Hey! As the person in this group who brought up the "Feminism 101" day, what I had in mind was less focused on main theories, prominent feminists, or even the "definition of feminism" but more a clarification of terms that some people may be unclear on. When we say "queer," what do we mean? I kind of know, but I would like to have a fuller grasp of the concept of "queerness" when it is used in an academic setting. I don't want to break what I think is the fundamental strength of this class, but rather use it by discussing words that get thrown around when talking about feminism so that we can all feel a little bit more on equal footing for the rest of our discussions. What is performativity? Kyriarchy? Post-feminism? The male gaze? First, second, and third-wave? 

I am curious to know if you still find this problematic! I'd really like to find some way to make our discussions a bit more inclusive without resorting to a heirarchical situation where one person or a small group of people are simply providing definitions. 

dchin's picture

Day 1: When discussing the

Day 1: When discussing the "basics" of feminism, who will we look at? Which texts will we read? How will we choose who/what to look at? Would we be looking at western femininism? When you say "basics" of feminism, I'm interpreting that as choosing select women who are prominent in history/usually discussed in feminist studies. Are we ok with the idea that if we study the "basics" of feminism as I'm understanding it, then we'd be doing what McIntosh called phase 2 revision; we'd be studying the exceptional few at the cost of holding all women as authorities on their experiences.

Day 3: Who is a sex worker? How will we define that?


S. Yaeger's picture

Jumping in to say that I

Jumping in to say that I think all of this is doable, but to echo the idea that more fiction might be good.  I'm not sure about bringing in Butler though, because I think she is presented so often at BMC.  I would kind of like to see some other theorists in her place, though I don't really have a suggestion. 

michelle.lee's picture

I agree that this is a very

I agree that this is a very "do-able" schedule.  Is it possible to add a view on modern feminism in mass media? I also like that there is a class to just go over the basics of feminism.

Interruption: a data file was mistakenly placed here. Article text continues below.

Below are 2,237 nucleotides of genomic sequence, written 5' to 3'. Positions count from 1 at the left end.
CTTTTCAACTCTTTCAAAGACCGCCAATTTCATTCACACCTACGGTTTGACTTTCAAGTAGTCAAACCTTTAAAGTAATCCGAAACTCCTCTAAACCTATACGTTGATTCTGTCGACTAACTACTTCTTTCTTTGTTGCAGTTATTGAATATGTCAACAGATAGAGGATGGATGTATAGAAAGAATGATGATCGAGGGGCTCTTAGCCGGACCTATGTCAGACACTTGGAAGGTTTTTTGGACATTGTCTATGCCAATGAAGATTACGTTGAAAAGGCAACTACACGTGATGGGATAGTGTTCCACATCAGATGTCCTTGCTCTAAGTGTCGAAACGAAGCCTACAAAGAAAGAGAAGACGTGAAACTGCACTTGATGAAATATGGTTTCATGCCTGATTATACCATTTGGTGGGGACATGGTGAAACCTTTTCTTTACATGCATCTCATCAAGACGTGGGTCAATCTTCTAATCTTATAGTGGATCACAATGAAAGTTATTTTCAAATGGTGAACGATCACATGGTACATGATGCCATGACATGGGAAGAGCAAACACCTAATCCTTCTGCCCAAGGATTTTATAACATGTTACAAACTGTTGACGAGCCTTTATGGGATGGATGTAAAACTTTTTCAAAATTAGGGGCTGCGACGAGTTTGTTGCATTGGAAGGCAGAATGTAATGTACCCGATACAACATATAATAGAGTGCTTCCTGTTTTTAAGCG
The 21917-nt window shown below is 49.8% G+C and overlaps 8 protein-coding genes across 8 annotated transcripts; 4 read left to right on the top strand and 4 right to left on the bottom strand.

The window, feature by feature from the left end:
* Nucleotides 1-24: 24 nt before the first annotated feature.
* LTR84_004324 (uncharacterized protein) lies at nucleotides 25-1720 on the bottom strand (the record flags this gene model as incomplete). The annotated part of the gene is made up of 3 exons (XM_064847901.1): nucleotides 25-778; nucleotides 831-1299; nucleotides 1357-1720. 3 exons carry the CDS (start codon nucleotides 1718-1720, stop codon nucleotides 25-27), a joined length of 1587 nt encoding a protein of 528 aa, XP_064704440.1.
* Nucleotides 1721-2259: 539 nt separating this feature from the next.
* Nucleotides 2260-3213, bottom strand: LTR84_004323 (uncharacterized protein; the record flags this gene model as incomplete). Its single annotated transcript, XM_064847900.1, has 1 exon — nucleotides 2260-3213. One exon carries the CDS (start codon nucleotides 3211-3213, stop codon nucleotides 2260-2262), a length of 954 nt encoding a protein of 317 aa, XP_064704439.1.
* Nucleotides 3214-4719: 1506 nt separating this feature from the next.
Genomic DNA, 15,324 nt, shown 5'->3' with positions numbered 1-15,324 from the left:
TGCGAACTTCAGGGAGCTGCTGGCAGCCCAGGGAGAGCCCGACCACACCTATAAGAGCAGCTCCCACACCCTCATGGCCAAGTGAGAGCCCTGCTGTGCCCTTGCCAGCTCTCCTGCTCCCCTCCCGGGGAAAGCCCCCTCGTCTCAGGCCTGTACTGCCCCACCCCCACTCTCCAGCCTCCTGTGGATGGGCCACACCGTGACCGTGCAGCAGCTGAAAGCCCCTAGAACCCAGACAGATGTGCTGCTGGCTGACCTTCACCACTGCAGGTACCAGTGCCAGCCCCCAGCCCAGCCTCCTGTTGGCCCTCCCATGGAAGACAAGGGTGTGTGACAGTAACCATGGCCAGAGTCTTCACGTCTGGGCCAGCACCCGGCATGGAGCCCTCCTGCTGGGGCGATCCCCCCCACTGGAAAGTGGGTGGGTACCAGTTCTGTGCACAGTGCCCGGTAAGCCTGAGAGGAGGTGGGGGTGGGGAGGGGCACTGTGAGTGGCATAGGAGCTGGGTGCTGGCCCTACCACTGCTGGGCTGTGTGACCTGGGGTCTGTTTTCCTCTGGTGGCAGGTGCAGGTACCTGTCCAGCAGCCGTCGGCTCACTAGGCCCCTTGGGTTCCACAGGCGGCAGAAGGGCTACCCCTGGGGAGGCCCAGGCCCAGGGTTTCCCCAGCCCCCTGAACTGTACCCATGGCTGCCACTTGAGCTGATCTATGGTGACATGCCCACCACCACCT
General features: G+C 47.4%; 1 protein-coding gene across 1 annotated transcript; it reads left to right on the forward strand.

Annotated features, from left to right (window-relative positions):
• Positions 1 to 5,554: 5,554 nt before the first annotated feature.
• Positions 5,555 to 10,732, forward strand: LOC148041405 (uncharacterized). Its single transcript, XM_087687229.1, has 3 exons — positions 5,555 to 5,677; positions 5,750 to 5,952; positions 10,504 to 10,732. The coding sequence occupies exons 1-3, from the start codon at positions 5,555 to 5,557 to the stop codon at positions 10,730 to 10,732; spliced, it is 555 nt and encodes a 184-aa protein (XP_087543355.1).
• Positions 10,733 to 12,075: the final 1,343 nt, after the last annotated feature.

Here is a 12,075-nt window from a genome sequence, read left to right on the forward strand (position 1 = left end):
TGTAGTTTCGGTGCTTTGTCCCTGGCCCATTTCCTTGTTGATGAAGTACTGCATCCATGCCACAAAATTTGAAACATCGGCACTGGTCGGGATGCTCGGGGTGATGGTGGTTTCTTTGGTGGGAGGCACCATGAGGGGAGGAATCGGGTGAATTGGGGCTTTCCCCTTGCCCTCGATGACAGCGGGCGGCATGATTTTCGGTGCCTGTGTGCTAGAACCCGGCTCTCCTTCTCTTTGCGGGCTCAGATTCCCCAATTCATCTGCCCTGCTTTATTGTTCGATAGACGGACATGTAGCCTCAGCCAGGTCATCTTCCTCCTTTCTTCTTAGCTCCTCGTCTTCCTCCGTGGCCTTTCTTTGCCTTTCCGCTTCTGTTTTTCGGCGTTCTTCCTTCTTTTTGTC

meowwalex's picture

Feminism in mass media is

Feminism in mass media is also something that I find very pertinent to our discussions. . . whether or not we specifically choose to be influenced or to notice the various forms of media around us all of the time, it is still there and it does not go away even if we would very much like it to do so. Adding to this, the way that media is now even more prominent within generations younger than us (iPads, iPhones in the hands of the little ones at the dinner table) might change the way gender roles and feminism are portrayed and learned. Gender roles could be illustrated in the various forms of media given to children that may sculpt the way they will think about these topics later on in life.

pejordan's picture

Thoughts on Content

I really like the idea of bringing in Judith Butler, because I know that I didn't fully appreciate how cool it was that she came to Bryn Mawr to speak because I was so unfamiliar with gender studies. I like the idea of looking at feminists who are not women, because that's something we haven't really addressed yet. I think the question of whether men can be feminists is something we could look at (Refusing to Be a Man: Essays on Sex and Justice by John Stoltenberg, Warren Farrell also writes about men and women's issues).

meowwalex's picture

I think the idea of looking

I think the idea of looking at whether men can be feminists is a great idea. . . it would help us see past the stigma of feminism that I feel is very relevant to address. I think it would be a beneficial, new perspective to hear from and would help us better see feminism as a way of thinking instead of something that is only specific to anyone who identifies as a woman.

epeck's picture

This is very comprehensive

This is very comprehensive yet seems very managable.  The only things I would add are some more novels, but I really like this outline and think we could use it on Thursday.  Maybe we could compress days 7 and 8 to one day and talk about cultural/global relevency of feminism?  We might also be able to consolidate the two days of sex workers.